Brian Mittendorf, the Fisher Designated Professor in Accounting, shares insights into how financial statements detailing cryptocurrency assets at the Silicon Valley Foundation have not been transparently disclosed.
June 22, 2019
Financial documents show the NRA is living 'paycheck to paycheck,' and ended 2018 $10.8 million in the red
The new details about the NRA's financial dealings come after several reports about infighting and other signs of turmoil within the organization. Brian Mittendorf, the Fisher Designated Professor in Accounting, examined the organization's 2018 financial report and told The Washington Post that the documents depicted the organization like "a person living paycheck to paycheck."
June 17, 2019
Wrongful death lawsuits, Legionnaires’ outbreak damage Mount Carmel brand, experts say
Experts in crisis management say the damage to the Mount Carmel brand is significant but not beyond repair. Deborah Mitchell, who teaches marketing at Fisher College of Business, says there are plenty of examples of company brands surviving extraordinary damage.
June 14, 2019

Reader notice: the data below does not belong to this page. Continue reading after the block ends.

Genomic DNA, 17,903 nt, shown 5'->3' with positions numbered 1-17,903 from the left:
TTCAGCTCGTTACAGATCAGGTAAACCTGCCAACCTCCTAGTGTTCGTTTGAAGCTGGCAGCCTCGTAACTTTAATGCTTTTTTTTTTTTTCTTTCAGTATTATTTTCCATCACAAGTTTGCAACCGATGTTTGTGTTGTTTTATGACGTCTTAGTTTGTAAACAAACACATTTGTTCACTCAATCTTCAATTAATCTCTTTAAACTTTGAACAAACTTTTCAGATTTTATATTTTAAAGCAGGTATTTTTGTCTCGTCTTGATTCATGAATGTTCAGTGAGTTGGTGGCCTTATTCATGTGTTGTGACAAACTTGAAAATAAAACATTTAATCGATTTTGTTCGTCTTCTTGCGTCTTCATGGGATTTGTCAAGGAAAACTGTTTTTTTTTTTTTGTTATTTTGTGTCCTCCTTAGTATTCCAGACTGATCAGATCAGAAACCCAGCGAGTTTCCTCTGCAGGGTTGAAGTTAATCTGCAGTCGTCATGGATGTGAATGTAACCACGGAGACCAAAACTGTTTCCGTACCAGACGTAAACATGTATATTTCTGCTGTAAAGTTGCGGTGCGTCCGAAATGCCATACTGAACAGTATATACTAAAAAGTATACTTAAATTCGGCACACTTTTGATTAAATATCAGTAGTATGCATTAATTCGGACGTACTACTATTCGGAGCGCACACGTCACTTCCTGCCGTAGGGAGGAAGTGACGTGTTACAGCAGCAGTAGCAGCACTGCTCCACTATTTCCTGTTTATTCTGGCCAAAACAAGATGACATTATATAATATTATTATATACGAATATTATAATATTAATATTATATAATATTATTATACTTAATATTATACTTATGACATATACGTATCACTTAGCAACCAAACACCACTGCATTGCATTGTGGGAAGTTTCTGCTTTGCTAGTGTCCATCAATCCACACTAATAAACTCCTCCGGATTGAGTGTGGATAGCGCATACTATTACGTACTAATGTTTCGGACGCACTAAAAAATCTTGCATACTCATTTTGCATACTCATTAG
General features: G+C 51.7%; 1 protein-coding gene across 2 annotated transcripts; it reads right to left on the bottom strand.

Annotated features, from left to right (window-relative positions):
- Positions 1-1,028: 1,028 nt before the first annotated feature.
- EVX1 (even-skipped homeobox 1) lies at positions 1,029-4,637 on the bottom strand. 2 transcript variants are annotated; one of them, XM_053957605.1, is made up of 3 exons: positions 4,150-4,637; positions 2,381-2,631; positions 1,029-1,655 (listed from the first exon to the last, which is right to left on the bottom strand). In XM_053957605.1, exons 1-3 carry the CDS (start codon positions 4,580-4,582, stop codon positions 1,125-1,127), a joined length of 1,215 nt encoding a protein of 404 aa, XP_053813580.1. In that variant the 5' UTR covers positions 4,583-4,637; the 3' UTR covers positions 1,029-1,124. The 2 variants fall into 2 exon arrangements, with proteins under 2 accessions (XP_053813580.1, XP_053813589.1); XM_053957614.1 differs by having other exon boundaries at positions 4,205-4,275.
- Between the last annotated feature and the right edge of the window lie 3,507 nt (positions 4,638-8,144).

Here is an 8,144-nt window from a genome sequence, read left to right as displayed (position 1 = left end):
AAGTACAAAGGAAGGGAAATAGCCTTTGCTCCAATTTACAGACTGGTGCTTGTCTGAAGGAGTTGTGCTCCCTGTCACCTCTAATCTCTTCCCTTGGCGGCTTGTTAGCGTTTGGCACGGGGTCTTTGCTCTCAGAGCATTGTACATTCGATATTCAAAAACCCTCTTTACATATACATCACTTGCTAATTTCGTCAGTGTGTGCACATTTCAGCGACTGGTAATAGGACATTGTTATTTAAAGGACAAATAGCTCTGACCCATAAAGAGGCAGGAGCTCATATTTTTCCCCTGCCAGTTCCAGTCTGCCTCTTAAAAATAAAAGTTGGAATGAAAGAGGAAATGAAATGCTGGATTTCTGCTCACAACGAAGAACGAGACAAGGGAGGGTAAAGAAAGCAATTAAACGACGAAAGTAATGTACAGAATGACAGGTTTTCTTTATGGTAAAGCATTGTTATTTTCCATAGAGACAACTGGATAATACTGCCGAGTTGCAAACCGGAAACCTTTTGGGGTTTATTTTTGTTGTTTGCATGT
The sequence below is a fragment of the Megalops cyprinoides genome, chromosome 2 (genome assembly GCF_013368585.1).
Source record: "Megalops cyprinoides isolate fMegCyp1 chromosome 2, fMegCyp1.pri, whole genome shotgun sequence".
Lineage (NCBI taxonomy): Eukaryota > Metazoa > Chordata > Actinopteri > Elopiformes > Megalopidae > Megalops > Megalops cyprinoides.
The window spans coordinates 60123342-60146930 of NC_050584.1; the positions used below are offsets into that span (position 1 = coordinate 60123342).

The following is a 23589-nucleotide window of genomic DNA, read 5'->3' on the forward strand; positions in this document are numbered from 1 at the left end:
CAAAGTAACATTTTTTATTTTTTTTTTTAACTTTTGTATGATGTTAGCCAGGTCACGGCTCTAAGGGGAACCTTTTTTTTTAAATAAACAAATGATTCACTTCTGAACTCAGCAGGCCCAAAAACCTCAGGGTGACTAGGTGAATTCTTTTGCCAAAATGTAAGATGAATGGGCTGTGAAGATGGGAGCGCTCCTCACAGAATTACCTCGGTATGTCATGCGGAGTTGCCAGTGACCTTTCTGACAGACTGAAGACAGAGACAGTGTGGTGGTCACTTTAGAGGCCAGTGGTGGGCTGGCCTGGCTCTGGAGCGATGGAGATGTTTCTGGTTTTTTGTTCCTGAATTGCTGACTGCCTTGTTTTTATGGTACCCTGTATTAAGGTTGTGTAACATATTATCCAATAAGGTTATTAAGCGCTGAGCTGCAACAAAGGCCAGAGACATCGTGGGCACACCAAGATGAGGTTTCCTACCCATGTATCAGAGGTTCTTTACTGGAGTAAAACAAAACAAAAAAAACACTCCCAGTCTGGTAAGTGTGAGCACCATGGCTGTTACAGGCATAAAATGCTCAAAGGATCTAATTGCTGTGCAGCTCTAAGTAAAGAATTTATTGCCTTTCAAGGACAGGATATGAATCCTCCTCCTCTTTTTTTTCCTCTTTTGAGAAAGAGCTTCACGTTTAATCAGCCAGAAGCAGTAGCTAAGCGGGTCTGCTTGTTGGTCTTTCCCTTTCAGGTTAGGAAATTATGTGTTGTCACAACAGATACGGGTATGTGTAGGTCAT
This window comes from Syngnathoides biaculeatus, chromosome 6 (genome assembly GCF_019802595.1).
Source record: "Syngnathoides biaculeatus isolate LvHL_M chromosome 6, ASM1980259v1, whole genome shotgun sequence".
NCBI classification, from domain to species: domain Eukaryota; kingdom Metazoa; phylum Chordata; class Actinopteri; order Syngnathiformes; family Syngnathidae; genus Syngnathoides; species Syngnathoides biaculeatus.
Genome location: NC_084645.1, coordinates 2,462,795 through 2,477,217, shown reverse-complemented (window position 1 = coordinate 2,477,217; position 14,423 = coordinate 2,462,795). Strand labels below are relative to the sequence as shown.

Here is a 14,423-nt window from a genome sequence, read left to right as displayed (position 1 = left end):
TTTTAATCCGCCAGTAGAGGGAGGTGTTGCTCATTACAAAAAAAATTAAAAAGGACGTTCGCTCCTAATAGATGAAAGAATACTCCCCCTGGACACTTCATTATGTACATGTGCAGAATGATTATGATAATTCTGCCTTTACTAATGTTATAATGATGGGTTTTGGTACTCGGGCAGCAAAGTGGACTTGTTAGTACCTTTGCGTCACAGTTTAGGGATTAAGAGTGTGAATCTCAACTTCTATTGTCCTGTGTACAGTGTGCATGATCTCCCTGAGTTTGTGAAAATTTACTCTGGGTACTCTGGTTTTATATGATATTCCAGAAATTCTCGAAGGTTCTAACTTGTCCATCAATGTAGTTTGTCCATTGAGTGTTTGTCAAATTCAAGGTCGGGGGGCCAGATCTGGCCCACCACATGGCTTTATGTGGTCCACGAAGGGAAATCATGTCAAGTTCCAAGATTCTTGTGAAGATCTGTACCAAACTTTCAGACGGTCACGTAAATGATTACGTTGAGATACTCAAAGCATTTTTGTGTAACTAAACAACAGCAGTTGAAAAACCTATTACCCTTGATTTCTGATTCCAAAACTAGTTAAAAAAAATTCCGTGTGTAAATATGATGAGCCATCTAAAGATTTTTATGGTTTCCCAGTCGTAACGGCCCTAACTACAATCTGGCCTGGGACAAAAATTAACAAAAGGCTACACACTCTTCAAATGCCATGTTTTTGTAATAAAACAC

Is Apple really a privacy-first company?
Apple wants consumers to view it as the privacy-centric tech company — but some security experts aren't impressed. Dennis Hirsch, a professor of law and Director of the Program on Data and Governance at The Ohio State University Moritz College of Law and research fellow at The Risk Institute, sees parallels to when big corporations made a push to make green products, and marketed them as so to win trust from consumers.
June 4, 2019
Extroverts have four consistent advantages over everyone else at work
According to a forthcoming publication, extroverts tend to have consistent advantages over everyone else in the workplace, which jibes with other research on the benefits associated with extroversion. For example, extroverts are more likely to become leaders and to lead effectively, according Timothy Judge, the Joseph A. Alutto Chair in Leadership Effectiveness and executive director of the Fisher Leadership Initiative.
May 29, 2019
Creating a culture of continuous improvement
Harvard Business Review
How do organizations remain committed to continuous improvement when the leader who championed lean strategies leaves? Researching within the health care industry, Aravind Chandrasekaran and John Toussaint identify a set of practices that can stop this backsliding and sustain a culture of continuous improvement after such departures.
May 24, 2019
Recent United Way campaign raises $22 million, with more year-round fundraising
The Columbus Dispatch
United Ways throughout the nation have been working to gain a footing as charitable habits shift away from workplace giving. Wealthy donors have moved to donor-advised funds at financial firms, while many other donors — especially the young — increasingly give directly to nonprofit groups online or through crowdfunding events. Brian Mittendorf, the Fisher Designated Professor in Accounting, explains why.
May 18, 2019